CMSPI Celebrates Women in Payments
We're celebrating "Women in Payments" from different departments across CMSPI. Hear from some of our female leaders on how they got started in the payments industry, benefits of women in leadership positions, experience with mentorship, and more!
- Elley Frost, President
- Angie Grunte, Head of Network, Acquirer and Gateway Relationships
- Martha Southall, Global Market Insights Manager
- Prashani Samaraweera, Senior Payments Analyst & Team Lead
Can you tell me a little about your background and how you got started in the payments industry?
"Prior to CMSPI, I had just finished my degree in Philosophy, Politics and Economics at Oxford University. I’d tried out a lot of different areas of work, including refugee services within the British Red Cross, international development consulting, journalism, and teaching. I was looking to find a career that combined my interest in politics with the skills I had picked up from my studies. A friend reached out to tell me he loved the people at CMSPI so much that I should interview there, and I joined as an Economics Analyst in 2020."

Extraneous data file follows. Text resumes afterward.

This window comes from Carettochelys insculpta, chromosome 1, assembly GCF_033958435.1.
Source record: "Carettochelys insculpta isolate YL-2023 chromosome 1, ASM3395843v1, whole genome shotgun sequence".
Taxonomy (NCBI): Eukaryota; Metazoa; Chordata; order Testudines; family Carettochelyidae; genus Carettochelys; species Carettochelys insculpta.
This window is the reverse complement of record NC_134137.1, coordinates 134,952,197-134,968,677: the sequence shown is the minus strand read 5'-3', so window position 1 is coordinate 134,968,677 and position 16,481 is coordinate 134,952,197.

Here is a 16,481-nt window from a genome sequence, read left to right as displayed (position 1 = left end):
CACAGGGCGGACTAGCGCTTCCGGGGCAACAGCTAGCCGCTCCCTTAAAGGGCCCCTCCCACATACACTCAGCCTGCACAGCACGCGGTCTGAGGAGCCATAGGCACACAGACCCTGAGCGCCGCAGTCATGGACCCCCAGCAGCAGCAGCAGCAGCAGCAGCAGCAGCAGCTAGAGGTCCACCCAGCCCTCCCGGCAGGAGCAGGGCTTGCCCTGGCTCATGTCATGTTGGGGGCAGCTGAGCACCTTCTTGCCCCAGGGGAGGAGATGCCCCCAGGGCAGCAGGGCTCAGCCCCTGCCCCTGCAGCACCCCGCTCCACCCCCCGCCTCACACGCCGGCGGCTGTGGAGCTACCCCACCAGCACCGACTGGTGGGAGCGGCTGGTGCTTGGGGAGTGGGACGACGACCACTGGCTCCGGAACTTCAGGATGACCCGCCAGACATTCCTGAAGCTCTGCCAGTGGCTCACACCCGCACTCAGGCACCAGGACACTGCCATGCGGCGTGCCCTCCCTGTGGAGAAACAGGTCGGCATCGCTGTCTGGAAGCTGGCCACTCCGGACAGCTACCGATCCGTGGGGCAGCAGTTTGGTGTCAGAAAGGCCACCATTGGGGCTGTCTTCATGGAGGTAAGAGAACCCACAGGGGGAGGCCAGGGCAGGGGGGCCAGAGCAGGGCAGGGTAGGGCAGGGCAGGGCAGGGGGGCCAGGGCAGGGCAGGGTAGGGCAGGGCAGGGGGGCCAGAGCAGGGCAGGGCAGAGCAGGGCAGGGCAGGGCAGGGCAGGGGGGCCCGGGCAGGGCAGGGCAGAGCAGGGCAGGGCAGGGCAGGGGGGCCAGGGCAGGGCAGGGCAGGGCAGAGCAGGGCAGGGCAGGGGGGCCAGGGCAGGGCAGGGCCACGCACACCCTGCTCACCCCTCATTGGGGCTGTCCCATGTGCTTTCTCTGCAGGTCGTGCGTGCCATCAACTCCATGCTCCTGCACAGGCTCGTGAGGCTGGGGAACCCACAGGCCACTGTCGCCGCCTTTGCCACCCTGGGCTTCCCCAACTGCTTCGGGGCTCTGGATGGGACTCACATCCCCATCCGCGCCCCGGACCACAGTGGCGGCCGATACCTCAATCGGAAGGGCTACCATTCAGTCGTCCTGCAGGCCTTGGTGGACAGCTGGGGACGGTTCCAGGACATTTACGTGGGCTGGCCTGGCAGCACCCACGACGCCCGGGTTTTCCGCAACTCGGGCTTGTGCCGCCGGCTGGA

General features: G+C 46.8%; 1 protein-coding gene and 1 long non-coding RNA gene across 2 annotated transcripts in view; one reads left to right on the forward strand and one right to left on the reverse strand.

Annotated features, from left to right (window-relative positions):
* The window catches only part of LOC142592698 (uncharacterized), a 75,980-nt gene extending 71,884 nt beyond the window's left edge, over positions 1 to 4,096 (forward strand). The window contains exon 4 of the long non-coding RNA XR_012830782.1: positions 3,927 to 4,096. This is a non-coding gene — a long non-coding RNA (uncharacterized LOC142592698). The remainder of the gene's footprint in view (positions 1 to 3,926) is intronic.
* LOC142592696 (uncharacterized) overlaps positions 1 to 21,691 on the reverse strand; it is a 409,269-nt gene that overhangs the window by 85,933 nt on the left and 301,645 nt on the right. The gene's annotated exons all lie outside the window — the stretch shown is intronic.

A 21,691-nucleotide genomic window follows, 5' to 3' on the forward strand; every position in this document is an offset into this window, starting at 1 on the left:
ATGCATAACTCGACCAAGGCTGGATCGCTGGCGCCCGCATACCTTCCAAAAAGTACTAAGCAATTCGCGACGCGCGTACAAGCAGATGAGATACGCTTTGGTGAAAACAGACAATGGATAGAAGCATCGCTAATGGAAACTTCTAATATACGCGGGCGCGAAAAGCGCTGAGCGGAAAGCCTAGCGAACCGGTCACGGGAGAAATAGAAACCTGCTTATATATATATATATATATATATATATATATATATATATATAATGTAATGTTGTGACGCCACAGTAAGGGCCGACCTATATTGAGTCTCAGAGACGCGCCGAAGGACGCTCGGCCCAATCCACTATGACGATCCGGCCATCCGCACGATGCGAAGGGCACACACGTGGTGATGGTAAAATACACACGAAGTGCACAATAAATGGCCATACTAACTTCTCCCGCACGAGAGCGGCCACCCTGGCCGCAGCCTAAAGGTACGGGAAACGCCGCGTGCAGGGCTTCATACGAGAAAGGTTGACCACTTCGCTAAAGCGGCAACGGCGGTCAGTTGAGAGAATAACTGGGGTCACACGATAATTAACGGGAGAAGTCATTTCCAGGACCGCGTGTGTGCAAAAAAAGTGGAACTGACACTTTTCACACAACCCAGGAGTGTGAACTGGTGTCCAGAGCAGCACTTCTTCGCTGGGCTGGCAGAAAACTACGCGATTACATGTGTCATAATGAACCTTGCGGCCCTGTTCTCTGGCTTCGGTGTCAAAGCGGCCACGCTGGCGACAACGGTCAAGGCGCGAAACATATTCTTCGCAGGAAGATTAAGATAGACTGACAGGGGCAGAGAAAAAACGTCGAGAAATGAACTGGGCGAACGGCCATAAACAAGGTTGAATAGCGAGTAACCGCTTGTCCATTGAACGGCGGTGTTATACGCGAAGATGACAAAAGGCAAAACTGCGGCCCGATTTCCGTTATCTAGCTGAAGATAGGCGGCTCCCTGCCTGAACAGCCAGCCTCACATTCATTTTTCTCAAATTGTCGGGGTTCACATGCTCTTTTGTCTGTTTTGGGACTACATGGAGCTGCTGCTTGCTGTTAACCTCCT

Elley: "I got my undergraduate degree in mathematics, so I was looking for a role that incorporated my skills. I actually thought I was going to join an accounting firm, and I came across CMSPI. I was intrigued by this relatively small company who managed cash transactions for large retailers.. (It was only cash at the time). After a couple of years of me being with the company, we pivoted to bring in expertise around credit cards and debit cards and haven’t looked back. So, it was almost by accident I suppose that I got into the payments industry, and here I am 20 years later!"
Angie: "I was working for a bank in the Pacific Northwest and had recently completed my MBA when a friend approached me with an opportunity to join a boutique payments advisory start-up. I was intrigued. After speaking with the company’s two co-founders, I decided to make the ‘leap’ from banking to payments. I (incorrectly) assumed it would not be much of a ‘leap’. I was wrong but in the very best way."